Almost half of Americans say they would rather discuss death, politics or religion than talk about personal finance, reports wealth psychology expert Kathleen Burns Kingsbury, author of a new book on how to talk about money.
Talking about money is still the ultimate taboo.
In couples, talking about money and sharing information about assets and debt is often an after-thought, says Kingsbury.
“It is quite common … for couples to marry without knowing anything about each other’s assets or debts or discussing assumptions about who will earn the money, how it will be spent, for what or how these decisions will be made,” adds Richard Trachtman, a pioneer in the field of money psychology.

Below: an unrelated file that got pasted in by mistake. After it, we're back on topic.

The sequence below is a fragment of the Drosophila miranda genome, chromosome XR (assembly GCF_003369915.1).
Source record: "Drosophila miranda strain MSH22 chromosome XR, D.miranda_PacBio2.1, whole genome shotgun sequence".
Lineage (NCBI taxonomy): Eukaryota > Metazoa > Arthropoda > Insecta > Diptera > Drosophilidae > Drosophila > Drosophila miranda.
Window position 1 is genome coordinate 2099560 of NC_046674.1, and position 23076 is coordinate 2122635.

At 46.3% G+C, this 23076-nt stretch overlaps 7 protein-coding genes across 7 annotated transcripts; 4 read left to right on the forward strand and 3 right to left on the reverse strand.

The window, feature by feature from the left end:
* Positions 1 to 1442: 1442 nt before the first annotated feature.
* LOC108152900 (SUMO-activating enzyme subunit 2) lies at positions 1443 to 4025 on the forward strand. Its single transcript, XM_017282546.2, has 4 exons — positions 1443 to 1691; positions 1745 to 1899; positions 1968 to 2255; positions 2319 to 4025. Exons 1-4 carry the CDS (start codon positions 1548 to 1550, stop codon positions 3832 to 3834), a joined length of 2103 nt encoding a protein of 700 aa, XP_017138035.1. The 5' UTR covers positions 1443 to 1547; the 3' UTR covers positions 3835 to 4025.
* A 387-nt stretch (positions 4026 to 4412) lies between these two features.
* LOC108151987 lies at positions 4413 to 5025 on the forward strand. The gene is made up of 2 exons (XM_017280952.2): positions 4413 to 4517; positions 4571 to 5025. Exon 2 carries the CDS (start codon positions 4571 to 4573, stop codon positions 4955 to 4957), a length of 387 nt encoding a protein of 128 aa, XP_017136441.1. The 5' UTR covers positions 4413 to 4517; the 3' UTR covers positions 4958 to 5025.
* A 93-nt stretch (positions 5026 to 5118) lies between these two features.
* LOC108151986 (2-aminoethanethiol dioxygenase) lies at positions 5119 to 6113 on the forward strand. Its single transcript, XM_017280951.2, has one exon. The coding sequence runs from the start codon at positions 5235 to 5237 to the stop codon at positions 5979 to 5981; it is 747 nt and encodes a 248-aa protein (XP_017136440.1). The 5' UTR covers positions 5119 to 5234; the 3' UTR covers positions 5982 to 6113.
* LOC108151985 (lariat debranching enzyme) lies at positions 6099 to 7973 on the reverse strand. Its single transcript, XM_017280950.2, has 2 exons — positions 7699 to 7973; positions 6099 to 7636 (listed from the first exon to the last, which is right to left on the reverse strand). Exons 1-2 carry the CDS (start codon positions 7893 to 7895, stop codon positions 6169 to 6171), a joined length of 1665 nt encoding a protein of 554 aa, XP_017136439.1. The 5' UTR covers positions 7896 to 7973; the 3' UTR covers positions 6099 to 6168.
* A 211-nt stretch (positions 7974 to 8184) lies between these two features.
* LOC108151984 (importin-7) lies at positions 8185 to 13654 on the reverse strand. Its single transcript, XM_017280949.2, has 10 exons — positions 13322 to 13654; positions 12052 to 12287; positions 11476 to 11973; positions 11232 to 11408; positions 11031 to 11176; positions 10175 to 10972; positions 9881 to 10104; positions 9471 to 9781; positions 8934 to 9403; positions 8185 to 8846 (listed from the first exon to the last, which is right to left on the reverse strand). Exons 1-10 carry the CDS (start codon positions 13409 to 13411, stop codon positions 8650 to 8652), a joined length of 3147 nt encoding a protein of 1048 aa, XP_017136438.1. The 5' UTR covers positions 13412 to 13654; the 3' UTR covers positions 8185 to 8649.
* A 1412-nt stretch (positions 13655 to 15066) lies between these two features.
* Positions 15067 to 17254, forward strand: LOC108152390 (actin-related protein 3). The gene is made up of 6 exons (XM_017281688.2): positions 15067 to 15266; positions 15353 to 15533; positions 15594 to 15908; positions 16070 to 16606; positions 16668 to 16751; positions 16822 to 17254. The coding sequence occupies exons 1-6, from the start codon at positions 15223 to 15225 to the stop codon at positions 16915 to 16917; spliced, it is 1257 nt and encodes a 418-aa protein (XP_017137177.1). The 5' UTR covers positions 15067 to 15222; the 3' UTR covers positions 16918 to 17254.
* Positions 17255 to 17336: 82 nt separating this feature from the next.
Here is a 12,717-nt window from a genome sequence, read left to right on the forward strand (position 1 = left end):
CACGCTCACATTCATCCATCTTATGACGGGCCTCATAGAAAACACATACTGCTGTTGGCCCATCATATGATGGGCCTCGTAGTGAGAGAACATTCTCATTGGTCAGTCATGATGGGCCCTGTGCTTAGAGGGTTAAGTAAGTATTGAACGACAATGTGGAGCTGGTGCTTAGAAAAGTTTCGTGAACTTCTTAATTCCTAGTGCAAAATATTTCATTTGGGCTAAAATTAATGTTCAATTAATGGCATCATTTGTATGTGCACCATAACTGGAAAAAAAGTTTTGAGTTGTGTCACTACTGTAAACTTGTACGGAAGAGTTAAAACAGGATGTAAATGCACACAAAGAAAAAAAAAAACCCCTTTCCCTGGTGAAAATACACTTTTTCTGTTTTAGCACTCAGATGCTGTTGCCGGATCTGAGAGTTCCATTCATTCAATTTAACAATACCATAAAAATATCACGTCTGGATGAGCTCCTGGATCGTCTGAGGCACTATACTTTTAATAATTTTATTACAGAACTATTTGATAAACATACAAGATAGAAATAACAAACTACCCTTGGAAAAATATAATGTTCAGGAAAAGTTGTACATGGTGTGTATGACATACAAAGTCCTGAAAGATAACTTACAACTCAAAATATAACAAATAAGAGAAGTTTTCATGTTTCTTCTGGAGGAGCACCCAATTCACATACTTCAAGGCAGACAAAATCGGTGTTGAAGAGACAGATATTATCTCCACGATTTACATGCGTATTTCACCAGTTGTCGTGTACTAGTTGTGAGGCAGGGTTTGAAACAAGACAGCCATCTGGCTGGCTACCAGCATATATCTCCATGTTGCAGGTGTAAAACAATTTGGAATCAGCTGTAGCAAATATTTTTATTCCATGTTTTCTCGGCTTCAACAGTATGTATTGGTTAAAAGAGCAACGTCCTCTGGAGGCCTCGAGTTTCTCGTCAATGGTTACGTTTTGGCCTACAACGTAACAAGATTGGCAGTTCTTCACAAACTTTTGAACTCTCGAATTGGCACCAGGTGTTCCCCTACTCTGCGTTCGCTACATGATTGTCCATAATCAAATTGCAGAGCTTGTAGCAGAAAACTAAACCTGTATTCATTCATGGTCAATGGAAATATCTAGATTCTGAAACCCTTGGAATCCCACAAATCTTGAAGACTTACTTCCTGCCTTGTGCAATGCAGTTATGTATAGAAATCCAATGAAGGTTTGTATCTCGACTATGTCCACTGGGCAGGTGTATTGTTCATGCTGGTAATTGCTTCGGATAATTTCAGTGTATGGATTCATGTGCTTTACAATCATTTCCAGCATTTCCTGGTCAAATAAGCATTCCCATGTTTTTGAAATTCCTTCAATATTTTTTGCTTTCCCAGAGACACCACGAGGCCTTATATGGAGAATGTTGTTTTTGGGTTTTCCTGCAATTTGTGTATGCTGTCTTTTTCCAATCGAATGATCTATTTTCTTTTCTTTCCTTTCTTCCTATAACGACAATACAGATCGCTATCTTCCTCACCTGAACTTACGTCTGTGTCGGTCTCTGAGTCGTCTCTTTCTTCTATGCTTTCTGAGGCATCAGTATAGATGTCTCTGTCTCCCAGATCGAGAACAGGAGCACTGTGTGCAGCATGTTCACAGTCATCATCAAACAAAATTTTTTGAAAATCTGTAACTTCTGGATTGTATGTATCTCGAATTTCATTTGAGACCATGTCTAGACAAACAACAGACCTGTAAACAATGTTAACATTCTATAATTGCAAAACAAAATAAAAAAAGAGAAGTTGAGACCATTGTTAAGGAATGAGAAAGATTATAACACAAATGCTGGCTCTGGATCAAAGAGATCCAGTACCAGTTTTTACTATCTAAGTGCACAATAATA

It’s no surprise that this “money silence” has a negative impact on relationships.
It leads to conflicts within families and between couples, often leading to divorce.
Money silence, says Kingsbury, “gets in the way of planning for a secure financial future. It keeps women underpaid, and families from successfully passing on wealth. It contributes to the financial literacy crisis in this country, and the fact that many of our elderly live at or below the poverty level. Yet, we remain quiet.”
What can you do to break the money silence?
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